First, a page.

And I think, in general, this is how it works. This is why Edward Snowden’s revelation of the NSA’s domestic surveillance programme prompted such a strong reaction. Same for Obamacare. Same for drones. Same for Benghazi. Same for the IRS harassment of conservative groups. These issues became big deals because they so starkly cut against the core of what America stands for as a Nation. 

As a country, then, America is not a Nation that finds its identity through the mass conformity to or accommodation of a particular language. America finds its identity through the common acceptance of a shared set of values, no matter how imperfect our policies may be.


And with that thought, my temper cooled. My pulse no longer raced. In fact, I quite nearly felt a twinge of sympathy for my acquaintance. For unless one is an American and rather accustomed to breathing the sweet air of freedom, I suspect that it is very difficult to apprehend how this all works in practice. Easier to find inconsistencies and write off the whole system of universal human rights than to accept the nuance reflected in the universality of the human condition. 

Thoughts from the Waitangi Tribunal

 The Aramiro marae located between Hamilton and Raglan, New Zealand is a peaceful place. Surrounded by verdant hills, and craggy terrain, the marae structure itself is unprepossessing. In many ways, the humble building mirrors the selfless values of an ancient people that have long struggled to survive. Accordingly, the world seems very far removed here. The drums of war in Syria and frightful memories of terrorists attacks in a bustling city are all distant points on the horizon in so quiet a vale.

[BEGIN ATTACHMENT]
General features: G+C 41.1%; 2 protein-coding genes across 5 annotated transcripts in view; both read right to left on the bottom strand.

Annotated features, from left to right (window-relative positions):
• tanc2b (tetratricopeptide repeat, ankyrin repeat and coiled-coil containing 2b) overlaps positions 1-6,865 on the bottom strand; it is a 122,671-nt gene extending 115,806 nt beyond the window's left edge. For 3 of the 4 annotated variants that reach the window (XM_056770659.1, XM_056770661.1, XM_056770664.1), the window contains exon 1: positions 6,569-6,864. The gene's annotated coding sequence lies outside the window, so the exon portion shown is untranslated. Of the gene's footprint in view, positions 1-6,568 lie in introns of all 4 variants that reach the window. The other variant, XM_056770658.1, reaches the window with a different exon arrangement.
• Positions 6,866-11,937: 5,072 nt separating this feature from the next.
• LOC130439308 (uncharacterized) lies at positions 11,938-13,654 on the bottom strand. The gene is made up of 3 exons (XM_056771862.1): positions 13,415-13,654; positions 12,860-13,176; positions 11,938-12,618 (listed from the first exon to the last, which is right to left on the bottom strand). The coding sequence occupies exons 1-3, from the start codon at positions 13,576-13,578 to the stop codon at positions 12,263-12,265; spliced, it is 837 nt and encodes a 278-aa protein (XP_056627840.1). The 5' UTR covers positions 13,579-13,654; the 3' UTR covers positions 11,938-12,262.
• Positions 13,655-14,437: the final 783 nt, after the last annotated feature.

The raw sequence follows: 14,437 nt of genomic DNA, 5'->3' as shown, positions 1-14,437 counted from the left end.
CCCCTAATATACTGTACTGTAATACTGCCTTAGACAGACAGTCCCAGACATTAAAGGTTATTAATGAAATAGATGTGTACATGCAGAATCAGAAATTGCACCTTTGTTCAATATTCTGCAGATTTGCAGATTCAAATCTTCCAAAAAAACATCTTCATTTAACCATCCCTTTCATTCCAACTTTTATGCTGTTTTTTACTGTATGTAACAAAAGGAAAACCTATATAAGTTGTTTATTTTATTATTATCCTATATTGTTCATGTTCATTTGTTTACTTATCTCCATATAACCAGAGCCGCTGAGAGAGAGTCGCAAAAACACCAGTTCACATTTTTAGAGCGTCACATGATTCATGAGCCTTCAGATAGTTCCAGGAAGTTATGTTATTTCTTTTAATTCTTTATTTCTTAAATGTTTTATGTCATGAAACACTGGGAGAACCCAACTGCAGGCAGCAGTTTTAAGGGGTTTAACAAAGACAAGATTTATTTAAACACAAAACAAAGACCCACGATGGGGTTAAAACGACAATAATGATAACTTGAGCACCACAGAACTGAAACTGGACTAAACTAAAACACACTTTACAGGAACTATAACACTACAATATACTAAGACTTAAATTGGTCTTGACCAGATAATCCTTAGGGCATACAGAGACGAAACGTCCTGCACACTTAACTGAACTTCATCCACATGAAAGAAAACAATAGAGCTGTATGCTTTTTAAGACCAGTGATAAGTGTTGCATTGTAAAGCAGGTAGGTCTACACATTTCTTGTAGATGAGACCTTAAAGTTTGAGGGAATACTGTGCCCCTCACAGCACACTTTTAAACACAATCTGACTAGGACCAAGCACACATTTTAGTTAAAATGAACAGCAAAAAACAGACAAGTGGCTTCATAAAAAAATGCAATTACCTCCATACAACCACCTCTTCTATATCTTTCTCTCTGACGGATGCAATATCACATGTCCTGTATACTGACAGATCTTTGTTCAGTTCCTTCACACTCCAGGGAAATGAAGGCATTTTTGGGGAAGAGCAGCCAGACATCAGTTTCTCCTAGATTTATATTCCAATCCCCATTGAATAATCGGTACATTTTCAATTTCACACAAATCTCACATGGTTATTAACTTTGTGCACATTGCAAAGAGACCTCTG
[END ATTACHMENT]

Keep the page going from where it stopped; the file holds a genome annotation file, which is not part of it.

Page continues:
What brought me to this sleepy corner of New Zealand was a hearing of the Waitangi Tribunal. The Tribunal is a novel institution among Nations with significant populations of Indigenous peoples. For New Zealand, the Tribunal is the judicial body tasked with hearing Māori claims alleging governmental violations of the 1840 Treaty of Waitangi. The Treaty of Waitangi is the agreement signed between Māori and the British ceding   The following is a brief description from the Waitangi Tribunal website:

The Waitangi Tribunal was established in 1975 by the Treaty of Waitangi Act 1975. The Tribunal is a permanent commission of inquiry charged with making recommendations on claims brought by Māori  relating to actions or omissions of the Crown that breach the promises made in the Treaty of Waitangi.


For the Māori hapū or subtribes that participate in the process, the route to redress and the resolution of their claims is lengthy. It can take years to get a hearing before the Tribunal and years after the hearing to get an adjudication of a final outcome. The process may seem impractical given that there are quicker routes to recovery, including direct negotiations with the Crown. But the speedy benefits of one do not produce the same meticulous documentary process of the Tribunal proceedings. Whereas Crown negotiations get the money to the iwi faster, it does not necessarily record the painful history behind the dollars or provide closure. The Waitangi Tribunal attempts to do both.

One thing about the Tribunal proceedings that struck me as a Western, legal academic is how relaxed the rule of evidence are. The morning of the hearing, organized chaos ensued behind and scenes. My friends and hosts, the Greensil family, were feverishly putting the final touches on evidentiary briefs and guitar selections alike. The guitar numbers which had lyrics in English and Te Reo (Māori) were brief summaries of their family lore, offering their perspective of the Māori land confiscations that permeated New Zealand from the 1860s through the formation of the Waitangi Tribunal itself in 1975. Decades, even centuries of displacement was finally coming to a head and, to them, a musical expression of the moment seemed a fine way to present testimony of their family’s history.